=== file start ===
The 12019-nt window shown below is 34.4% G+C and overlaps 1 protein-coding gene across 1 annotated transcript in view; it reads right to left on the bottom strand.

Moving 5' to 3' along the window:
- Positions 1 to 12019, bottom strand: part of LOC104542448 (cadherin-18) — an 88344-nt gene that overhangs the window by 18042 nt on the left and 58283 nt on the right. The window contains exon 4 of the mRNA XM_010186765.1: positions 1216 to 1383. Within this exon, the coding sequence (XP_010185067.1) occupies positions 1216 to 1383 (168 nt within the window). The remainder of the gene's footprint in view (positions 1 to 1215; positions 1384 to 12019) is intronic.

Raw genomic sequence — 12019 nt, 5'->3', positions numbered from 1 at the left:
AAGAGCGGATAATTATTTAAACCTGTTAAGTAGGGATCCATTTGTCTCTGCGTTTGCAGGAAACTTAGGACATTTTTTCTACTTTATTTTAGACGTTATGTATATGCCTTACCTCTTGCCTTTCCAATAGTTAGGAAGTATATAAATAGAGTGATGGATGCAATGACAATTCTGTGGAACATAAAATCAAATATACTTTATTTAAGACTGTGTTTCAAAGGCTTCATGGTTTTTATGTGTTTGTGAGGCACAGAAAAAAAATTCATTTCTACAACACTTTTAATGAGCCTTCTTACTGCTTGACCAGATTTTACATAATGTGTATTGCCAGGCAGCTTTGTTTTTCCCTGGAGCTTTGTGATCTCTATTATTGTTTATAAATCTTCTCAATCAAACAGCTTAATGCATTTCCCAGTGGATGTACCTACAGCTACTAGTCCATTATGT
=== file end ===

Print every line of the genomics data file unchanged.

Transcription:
The 12019-nt window shown below is 34.4% G+C and overlaps 1 protein-coding gene across 1 annotated transcript in view; it reads right to left on the bottom strand.

Moving 5' to 3' along the window:
- Positions 1 to 12019, bottom strand: part of LOC104542448 (cadherin-18) — an 88344-nt gene that overhangs the window by 18042 nt on the left and 58283 nt on the right. The window contains exon 4 of the mRNA XM_010186765.1: positions 1216 to 1383. Within this exon, the coding sequence (XP_010185067.1) occupies positions 1216 to 1383 (168 nt within the window). The remainder of the gene's footprint in view (positions 1 to 1215; positions 1384 to 12019) is intronic.

Raw genomic sequence — 12019 nt, 5'->3', positions numbered from 1 at the left:
AAGAGCGGATAATTATTTAAACCTGTTAAGTAGGGATCCATTTGTCTCTGCGTTTGCAGGAAACTTAGGACATTTTTTCTACTTTATTTTAGACGTTATGTATATGCCTTACCTCTTGCCTTTCCAATAGTTAGGAAGTATATAAATAGAGTGATGGATGCAATGACAATTCTGTGGAACATAAAATCAAATATACTTTATTTAAGACTGTGTTTCAAAGGCTTCATGGTTTTTATGTGTTTGTGAGGCACAGAAAAAAAATTCATTTCTACAACACTTTTAATGAGCCTTCTTACTGCTTGACCAGATTTTACATAATGTGTATTGCCAGGCAGCTTTGTTTTTCCCTGGAGCTTTGTGATCTCTATTATTGTTTATAAATCTTCTCAATCAAACAGCTTAATGCATTTCCCAGTGGATGTACCTACAGCTACTAGTCCATTATGT